They won't be able to change the whole list, and i've dumped it on my HD, so we have now permanent access to the library network, enjoy ! ;)
There is much to explore, i don't really know what's accessible from this. The /cgi-bin/ dir needs also an exploration.
How about reading the logs ?


 Reversing protection schemes

fravia+ : An example of human stupidity (January 2003) :

Ws_ftp, a known Malware, allows zombies to store their passwords on-line.

a list
The method:
Function decif(cifrat)
    y = 0
    For X = 1 To Len(cifrat) Step 2
        decif = decif & Chr(CInt("&H" & Mid(cifrat, X, 2)) - y)
        y = y + 1
    Next X
End Function
So if password
      a o q q }r {z H
then it is anonymous

Note also that CuteFtp is even more stupid and GetRight stores passwords in the register.


 Exploiting server weakness

Skybound :

dear fravia,
while reading the essay about web-proxy logs, the following occurred to me:

universities, or exactly speaking: their libraries, often subscribe to knowledge sites and need to give these password(s) to a certain number of people.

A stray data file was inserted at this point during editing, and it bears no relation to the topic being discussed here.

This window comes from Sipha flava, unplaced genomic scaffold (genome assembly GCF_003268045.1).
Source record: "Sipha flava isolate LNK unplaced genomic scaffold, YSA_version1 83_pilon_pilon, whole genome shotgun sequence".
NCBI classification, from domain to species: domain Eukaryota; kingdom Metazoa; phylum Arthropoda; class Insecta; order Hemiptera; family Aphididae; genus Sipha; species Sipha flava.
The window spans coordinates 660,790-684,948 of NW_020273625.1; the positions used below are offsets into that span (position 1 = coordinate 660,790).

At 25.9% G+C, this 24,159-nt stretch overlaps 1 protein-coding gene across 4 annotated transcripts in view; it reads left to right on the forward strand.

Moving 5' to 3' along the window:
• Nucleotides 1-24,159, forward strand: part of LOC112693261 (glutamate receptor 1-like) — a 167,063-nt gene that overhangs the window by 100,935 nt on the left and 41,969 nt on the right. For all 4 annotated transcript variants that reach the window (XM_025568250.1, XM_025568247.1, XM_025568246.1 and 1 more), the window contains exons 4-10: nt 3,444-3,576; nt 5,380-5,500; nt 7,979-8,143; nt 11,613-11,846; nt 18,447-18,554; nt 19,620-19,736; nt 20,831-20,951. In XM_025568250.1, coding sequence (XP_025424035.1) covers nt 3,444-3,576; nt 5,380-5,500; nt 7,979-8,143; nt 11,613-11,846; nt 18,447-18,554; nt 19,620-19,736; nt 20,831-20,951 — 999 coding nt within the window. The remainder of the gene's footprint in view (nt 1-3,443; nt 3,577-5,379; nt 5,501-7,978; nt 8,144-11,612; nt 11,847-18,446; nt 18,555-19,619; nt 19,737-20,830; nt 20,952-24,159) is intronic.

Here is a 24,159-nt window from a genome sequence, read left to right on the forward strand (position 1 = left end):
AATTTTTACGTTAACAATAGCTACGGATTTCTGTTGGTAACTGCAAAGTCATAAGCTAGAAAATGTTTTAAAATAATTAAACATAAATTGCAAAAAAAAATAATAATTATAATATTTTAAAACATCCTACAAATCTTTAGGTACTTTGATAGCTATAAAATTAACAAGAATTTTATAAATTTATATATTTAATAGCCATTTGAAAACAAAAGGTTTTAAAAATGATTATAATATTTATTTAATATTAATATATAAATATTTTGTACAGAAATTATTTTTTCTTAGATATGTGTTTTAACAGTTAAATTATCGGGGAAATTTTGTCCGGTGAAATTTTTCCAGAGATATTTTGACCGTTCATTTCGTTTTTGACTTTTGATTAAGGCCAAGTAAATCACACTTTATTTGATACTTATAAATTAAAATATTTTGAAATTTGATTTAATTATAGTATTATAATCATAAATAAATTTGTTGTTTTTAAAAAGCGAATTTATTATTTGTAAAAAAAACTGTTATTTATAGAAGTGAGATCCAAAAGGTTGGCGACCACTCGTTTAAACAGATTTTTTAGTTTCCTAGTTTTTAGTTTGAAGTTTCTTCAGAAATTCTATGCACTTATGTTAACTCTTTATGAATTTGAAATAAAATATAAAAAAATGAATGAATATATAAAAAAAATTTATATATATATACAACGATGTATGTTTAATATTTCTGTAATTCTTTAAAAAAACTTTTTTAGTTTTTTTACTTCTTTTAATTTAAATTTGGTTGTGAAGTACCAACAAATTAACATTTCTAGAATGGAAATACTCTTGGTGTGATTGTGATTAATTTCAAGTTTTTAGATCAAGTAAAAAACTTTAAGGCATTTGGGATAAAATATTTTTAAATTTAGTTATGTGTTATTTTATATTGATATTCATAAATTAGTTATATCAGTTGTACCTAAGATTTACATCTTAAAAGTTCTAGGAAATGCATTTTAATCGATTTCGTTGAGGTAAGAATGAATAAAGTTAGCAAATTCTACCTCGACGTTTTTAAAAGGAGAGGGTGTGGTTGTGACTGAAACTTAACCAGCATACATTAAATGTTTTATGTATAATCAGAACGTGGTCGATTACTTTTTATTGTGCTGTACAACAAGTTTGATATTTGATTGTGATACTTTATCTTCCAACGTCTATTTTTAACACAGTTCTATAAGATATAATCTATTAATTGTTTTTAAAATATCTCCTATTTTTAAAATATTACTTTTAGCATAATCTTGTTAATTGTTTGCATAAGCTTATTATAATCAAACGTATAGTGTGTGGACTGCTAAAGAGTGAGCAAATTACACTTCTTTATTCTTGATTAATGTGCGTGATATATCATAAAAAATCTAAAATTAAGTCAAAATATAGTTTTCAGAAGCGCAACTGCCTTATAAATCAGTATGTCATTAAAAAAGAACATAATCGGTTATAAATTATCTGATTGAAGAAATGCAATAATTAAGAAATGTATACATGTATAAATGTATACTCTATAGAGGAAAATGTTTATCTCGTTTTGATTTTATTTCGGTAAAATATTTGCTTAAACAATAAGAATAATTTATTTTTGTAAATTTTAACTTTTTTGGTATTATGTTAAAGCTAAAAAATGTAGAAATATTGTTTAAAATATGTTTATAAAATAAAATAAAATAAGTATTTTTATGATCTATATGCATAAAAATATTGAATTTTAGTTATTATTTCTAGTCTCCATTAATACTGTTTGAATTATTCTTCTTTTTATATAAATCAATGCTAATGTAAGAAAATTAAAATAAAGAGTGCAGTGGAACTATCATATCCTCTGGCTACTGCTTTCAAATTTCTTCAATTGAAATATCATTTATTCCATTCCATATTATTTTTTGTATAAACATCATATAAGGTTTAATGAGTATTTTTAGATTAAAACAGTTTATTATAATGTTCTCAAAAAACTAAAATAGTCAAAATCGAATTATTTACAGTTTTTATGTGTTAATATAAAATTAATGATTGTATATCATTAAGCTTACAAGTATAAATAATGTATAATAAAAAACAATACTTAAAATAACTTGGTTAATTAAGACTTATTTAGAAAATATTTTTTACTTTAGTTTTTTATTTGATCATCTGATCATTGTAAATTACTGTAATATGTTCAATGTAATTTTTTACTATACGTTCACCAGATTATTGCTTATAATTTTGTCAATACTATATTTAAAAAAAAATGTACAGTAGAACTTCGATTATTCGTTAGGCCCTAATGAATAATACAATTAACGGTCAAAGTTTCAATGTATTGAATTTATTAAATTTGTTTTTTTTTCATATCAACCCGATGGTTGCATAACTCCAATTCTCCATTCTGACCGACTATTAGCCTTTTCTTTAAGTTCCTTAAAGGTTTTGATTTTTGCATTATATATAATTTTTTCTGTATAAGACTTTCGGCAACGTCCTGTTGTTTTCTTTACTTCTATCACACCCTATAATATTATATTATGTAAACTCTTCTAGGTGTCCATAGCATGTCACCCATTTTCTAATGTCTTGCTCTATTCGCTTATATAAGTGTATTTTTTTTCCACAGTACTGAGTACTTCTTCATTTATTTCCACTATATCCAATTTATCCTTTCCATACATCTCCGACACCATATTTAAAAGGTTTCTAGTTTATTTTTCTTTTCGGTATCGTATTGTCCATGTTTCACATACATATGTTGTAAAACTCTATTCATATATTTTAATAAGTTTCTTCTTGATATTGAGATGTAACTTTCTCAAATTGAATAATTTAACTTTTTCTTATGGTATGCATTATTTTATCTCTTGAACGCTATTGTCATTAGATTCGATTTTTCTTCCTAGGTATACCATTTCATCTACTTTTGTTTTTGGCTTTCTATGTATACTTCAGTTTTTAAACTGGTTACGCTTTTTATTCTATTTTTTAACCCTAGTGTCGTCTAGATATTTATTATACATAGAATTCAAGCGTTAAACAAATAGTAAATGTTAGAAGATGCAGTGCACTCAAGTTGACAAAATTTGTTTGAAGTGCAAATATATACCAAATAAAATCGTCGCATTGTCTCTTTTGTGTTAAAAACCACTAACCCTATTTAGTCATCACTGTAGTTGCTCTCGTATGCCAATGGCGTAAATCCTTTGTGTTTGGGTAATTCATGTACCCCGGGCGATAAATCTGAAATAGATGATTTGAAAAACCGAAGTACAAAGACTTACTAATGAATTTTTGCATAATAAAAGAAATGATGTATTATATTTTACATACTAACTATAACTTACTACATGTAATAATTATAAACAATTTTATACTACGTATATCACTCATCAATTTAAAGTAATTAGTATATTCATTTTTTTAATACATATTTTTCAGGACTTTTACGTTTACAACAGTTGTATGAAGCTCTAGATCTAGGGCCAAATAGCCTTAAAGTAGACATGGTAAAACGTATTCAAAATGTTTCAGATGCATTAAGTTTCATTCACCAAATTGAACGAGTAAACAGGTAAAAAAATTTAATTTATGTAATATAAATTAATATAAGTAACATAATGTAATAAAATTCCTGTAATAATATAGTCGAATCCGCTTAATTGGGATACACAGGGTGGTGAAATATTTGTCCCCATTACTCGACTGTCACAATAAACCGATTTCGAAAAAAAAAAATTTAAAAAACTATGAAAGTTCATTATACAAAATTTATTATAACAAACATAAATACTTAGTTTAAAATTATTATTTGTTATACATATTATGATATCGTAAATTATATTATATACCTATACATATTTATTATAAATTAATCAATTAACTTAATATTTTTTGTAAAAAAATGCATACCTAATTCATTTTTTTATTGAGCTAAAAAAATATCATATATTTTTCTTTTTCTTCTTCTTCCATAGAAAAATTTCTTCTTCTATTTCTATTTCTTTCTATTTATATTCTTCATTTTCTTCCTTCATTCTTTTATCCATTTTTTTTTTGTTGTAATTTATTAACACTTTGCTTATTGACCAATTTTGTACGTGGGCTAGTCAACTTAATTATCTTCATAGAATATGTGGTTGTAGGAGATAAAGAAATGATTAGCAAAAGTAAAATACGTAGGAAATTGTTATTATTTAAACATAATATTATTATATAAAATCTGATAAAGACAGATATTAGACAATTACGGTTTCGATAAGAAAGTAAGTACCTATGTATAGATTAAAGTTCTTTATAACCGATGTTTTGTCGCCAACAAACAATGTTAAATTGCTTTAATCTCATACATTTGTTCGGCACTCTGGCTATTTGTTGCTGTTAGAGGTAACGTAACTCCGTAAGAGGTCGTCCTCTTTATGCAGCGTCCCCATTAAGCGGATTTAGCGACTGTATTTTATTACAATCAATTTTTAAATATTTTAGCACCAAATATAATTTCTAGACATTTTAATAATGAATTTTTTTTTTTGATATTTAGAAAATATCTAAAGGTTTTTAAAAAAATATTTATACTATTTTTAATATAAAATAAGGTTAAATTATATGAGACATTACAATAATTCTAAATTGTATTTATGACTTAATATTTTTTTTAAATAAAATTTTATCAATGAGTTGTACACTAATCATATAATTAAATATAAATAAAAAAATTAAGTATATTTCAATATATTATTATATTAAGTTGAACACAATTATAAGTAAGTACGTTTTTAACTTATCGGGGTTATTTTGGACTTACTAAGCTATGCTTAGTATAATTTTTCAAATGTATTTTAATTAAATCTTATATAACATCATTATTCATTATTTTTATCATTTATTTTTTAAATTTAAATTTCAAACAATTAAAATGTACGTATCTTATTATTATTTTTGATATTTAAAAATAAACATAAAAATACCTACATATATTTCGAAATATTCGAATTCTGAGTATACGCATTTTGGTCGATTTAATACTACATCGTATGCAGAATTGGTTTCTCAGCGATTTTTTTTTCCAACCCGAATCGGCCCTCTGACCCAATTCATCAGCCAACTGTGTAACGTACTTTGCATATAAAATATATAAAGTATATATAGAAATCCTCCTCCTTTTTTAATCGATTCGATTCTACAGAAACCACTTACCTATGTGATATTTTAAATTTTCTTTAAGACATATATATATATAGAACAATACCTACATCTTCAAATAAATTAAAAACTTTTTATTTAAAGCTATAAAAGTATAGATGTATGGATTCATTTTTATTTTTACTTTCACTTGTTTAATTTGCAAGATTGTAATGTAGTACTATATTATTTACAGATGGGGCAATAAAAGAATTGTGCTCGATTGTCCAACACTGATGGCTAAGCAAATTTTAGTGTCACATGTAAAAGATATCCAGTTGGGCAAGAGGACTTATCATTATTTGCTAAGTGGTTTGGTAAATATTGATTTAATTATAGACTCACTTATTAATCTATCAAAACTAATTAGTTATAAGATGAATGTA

one easy (and I bet often used way) is creating a html page and limiting access to ~local~ subnet. universities also tend to have proxy server, many of these are open to anyone... and most have a ~local~ ip ;-} he he...

i choose a university at random (innsbruck), made sure they had a proxy, endured a few mouse clicks till i found the online resources page, got 403 and retried through their proxy (which denies fetching external pages to ~foreign~ users)... qed quod erat demonstrandum

though not having investigated any further, this problem should imho appear quite often and imho something like*uni*+zeitschriften+passwort+lokal
(note the '' in this language related fishing rod :-)
might be a starting point (i lack the exact english terms ;-(
could be url:*edu* review password local? :-)

farewell, skybound


 Bruteforcing & "Bruteforcing resistant" passwords


How I found tons of usernames to try on a specific .edu server.

I just got done exploring a great .edu server that only had telnet access.
I used brutus to get in and just guess what kind of information I found :)

I also wanted to create a specific username list for my target.
So I went and downloaded a program called fast email spider (fesweb.exe v1.09).
You could find the serial number on the web, but you should buy it.
You can use the spider on Google.I used the spider to gather all email addresses of the specific university ie. ""